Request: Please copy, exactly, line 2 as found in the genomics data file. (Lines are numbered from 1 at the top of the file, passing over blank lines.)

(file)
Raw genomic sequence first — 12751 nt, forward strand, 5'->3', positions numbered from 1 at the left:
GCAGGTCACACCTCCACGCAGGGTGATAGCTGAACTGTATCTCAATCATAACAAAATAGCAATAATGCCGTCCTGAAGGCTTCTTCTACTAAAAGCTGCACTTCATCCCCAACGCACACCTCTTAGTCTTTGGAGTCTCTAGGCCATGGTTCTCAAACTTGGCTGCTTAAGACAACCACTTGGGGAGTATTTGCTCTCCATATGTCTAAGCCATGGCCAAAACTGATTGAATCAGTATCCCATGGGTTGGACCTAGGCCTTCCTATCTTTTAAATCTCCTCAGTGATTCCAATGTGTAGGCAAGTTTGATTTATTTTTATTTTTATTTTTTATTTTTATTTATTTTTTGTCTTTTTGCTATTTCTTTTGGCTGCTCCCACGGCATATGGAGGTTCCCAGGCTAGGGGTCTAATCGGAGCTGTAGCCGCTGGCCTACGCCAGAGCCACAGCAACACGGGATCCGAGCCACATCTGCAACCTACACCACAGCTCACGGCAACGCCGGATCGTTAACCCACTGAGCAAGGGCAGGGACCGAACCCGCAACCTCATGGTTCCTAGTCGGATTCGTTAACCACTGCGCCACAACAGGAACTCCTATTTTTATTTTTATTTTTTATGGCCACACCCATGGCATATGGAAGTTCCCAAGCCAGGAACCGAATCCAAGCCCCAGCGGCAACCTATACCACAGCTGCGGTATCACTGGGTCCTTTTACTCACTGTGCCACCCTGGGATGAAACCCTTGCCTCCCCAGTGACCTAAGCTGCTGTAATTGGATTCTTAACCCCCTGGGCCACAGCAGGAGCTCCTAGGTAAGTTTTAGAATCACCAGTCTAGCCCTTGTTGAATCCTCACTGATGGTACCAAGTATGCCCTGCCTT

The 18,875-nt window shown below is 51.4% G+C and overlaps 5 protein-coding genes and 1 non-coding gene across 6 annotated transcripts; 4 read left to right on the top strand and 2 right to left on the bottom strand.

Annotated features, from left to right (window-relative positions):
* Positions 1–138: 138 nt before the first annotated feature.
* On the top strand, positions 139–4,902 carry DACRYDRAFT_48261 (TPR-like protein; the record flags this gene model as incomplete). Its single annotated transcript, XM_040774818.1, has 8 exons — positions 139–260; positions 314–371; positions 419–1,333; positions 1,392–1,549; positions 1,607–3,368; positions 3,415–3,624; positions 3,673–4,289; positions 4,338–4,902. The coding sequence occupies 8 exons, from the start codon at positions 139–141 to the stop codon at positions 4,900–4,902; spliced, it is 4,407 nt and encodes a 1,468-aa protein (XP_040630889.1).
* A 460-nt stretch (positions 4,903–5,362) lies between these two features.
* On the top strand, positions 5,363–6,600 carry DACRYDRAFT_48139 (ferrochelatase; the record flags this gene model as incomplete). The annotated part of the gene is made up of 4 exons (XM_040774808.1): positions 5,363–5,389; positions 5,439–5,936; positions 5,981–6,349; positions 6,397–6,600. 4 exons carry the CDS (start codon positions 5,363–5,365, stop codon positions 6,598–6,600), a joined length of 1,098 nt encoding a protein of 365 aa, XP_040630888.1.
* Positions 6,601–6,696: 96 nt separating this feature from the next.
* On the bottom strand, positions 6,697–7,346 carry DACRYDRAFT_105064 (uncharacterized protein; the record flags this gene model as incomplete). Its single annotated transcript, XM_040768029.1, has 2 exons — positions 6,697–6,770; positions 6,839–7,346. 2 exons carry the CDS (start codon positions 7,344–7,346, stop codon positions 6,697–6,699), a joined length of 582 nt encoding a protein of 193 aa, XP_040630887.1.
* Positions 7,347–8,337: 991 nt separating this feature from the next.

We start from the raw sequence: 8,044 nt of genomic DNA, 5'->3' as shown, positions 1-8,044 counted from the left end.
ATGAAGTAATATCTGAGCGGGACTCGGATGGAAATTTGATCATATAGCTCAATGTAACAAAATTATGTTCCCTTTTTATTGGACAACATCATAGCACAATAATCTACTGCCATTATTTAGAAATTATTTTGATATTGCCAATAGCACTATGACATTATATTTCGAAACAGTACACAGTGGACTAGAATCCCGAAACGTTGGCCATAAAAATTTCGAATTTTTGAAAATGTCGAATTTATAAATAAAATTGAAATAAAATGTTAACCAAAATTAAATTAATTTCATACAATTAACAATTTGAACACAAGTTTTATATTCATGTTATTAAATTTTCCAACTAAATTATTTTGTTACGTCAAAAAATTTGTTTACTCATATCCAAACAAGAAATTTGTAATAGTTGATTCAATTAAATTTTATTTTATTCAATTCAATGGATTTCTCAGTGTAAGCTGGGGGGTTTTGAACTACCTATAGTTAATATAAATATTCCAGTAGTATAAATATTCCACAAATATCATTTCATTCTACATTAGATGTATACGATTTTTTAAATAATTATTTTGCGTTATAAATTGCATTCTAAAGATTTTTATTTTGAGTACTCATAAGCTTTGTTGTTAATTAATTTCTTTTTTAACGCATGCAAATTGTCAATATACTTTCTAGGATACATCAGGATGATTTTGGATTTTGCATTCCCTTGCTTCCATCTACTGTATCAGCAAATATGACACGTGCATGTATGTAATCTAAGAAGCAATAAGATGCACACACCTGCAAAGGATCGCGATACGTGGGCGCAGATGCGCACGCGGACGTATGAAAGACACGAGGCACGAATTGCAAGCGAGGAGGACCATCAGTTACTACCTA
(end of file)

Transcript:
GCAGGTCACACCTCCACGCAGGGTGATAGCTGAACTGTATCTCAATCATAACAAAATAGCAATAATGCCGTCCTGAAGGCTTCTTCTACTAAAAGCTGCACTTCATCCCCAACGCACACCTCTTAGTCTTTGGAGTCTCTAGGCCATGGTTCTCAAACTTGGCTGCTTAAGACAACCACTTGGGGAGTATTTGCTCTCCATATGTCTAAGCCATGGCCAAAACTGATTGAATCAGTATCCCATGGGTTGGACCTAGGCCTTCCTATCTTTTAAATCTCCTCAGTGATTCCAATGTGTAGGCAAGTTTGATTTATTTTTATTTTTATTTTTTATTTTTATTTATTTTTTGTCTTTTTGCTATTTCTTTTGGCTGCTCCCACGGCATATGGAGGTTCCCAGGCTAGGGGTCTAATCGGAGCTGTAGCCGCTGGCCTACGCCAGAGCCACAGCAACACGGGATCCGAGCCACATCTGCAACCTACACCACAGCTCACGGCAACGCCGGATCGTTAACCCACTGAGCAAGGGCAGGGACCGAACCCGCAACCTCATGGTTCCTAGTCGGATTCGTTAACCACTGCGCCACAACAGGAACTCCTATTTTTATTTTTATTTTTTATGGCCACACCCATGGCATATGGAAGTTCCCAAGCCAGGAACCGAATCCAAGCCCCAGCGGCAACCTATACCACAGCTGCGGTATCACTGGGTCCTTTTACTCACTGTGCCACCCTGGGATGAAACCCTTGCCTCCCCAGTGACCTAAGCTGCTGTAATTGGATTCTTAACCCCCTGGGCCACAGCAGGAGCTCCTAGGTAAGTTTTAGAATCACCAGTCTAGCCCTTGTTGAATCCTCACTGATGGTACCAAGTATGCCCTGCCTT